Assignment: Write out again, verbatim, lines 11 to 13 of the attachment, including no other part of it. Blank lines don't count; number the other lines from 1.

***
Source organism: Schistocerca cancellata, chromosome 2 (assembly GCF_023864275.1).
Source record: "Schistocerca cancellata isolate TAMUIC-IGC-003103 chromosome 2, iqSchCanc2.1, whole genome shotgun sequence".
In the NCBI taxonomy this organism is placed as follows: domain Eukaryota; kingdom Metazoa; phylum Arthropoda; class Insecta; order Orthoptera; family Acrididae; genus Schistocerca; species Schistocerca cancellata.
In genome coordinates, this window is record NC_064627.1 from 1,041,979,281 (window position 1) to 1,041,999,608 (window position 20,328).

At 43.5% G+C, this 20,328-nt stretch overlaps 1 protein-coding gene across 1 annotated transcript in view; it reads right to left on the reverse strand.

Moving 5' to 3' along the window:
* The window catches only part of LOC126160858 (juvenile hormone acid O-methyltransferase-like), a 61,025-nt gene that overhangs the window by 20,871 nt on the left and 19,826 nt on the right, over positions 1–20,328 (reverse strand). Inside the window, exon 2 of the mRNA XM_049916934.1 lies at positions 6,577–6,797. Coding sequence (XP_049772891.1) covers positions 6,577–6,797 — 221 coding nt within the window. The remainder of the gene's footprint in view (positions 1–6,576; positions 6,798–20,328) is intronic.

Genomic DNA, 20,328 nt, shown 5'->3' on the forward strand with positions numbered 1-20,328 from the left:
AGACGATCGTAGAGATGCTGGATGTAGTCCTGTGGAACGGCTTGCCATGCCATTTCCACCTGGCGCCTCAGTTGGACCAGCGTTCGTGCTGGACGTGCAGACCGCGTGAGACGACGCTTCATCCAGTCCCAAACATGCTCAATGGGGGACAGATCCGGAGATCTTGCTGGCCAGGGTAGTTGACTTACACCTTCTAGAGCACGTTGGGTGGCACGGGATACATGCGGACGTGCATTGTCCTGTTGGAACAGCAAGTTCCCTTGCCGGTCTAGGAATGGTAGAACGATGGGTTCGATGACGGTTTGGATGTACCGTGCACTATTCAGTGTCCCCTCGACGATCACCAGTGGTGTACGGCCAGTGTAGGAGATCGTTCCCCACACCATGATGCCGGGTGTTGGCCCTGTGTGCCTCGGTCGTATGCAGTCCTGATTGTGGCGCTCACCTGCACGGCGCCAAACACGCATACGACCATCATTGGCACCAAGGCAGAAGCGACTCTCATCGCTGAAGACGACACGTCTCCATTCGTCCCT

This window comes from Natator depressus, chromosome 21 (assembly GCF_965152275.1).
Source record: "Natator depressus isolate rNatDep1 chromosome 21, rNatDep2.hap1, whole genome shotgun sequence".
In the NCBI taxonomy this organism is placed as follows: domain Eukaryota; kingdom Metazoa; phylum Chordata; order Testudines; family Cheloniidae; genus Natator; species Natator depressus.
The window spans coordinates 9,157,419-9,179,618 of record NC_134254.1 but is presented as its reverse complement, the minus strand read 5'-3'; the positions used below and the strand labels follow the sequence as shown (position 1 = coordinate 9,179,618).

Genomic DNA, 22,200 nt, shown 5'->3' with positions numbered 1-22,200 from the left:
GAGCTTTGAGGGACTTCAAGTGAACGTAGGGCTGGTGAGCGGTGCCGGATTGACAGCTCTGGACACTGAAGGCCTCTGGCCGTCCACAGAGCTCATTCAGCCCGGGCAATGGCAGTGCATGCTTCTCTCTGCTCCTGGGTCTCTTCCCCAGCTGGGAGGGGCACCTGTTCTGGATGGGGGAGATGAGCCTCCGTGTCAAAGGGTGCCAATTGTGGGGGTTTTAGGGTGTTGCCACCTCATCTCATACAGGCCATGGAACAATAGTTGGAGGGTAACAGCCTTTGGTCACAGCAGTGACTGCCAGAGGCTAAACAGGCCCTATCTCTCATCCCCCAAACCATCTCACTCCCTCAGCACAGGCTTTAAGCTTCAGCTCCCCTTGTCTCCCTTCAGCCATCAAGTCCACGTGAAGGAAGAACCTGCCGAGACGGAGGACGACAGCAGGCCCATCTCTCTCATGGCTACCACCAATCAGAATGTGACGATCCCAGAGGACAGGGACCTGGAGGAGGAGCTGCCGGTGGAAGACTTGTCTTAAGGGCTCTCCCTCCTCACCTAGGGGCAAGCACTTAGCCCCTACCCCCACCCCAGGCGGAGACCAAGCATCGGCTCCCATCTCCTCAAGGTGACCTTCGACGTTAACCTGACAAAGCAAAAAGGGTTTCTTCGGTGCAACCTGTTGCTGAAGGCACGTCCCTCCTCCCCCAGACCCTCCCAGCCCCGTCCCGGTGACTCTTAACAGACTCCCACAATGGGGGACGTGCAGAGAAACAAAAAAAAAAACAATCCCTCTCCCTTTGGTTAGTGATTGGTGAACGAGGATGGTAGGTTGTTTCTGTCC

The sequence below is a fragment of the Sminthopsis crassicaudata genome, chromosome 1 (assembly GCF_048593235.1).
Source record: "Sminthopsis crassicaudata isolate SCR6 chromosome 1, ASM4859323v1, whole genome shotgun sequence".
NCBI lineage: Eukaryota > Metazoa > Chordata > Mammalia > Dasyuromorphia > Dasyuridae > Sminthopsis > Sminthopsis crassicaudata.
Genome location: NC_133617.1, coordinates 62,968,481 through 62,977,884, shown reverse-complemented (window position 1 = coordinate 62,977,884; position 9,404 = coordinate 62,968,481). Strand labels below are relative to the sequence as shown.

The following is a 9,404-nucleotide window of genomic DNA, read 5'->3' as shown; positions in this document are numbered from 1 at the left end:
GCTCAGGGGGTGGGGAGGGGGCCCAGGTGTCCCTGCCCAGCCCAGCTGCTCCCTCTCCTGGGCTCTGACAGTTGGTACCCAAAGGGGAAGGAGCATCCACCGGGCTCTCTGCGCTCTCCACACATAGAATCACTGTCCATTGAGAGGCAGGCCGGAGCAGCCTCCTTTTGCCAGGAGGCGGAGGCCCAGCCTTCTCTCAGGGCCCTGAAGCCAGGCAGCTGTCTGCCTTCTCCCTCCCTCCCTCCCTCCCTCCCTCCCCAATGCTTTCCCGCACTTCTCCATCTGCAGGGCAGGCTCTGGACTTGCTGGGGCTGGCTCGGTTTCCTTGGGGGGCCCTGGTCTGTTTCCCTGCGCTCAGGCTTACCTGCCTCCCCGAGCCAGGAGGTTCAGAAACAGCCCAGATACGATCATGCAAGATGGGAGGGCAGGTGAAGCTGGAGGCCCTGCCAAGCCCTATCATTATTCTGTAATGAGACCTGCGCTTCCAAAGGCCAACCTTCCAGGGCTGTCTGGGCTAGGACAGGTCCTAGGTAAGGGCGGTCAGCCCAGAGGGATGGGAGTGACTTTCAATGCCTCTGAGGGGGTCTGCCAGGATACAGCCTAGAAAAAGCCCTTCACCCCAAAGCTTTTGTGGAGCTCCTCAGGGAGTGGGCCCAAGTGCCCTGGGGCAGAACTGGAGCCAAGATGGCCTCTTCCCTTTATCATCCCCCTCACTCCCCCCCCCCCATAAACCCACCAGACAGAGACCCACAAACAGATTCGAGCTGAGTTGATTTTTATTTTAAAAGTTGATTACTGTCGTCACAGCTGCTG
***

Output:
Source record: "Natator depressus isolate rNatDep1 chromosome 21, rNatDep2.hap1, whole genome shotgun sequence".
In the NCBI taxonomy this organism is placed as follows: domain Eukaryota; kingdom Metazoa; phylum Chordata; order Testudines; family Cheloniidae; genus Natator; species Natator depressus.
The window spans coordinates 9,157,419-9,179,618 of record NC_134254.1 but is presented as its reverse complement, the minus strand read 5'-3'; the positions used below and the strand labels follow the sequence as shown (position 1 = coordinate 9,179,618).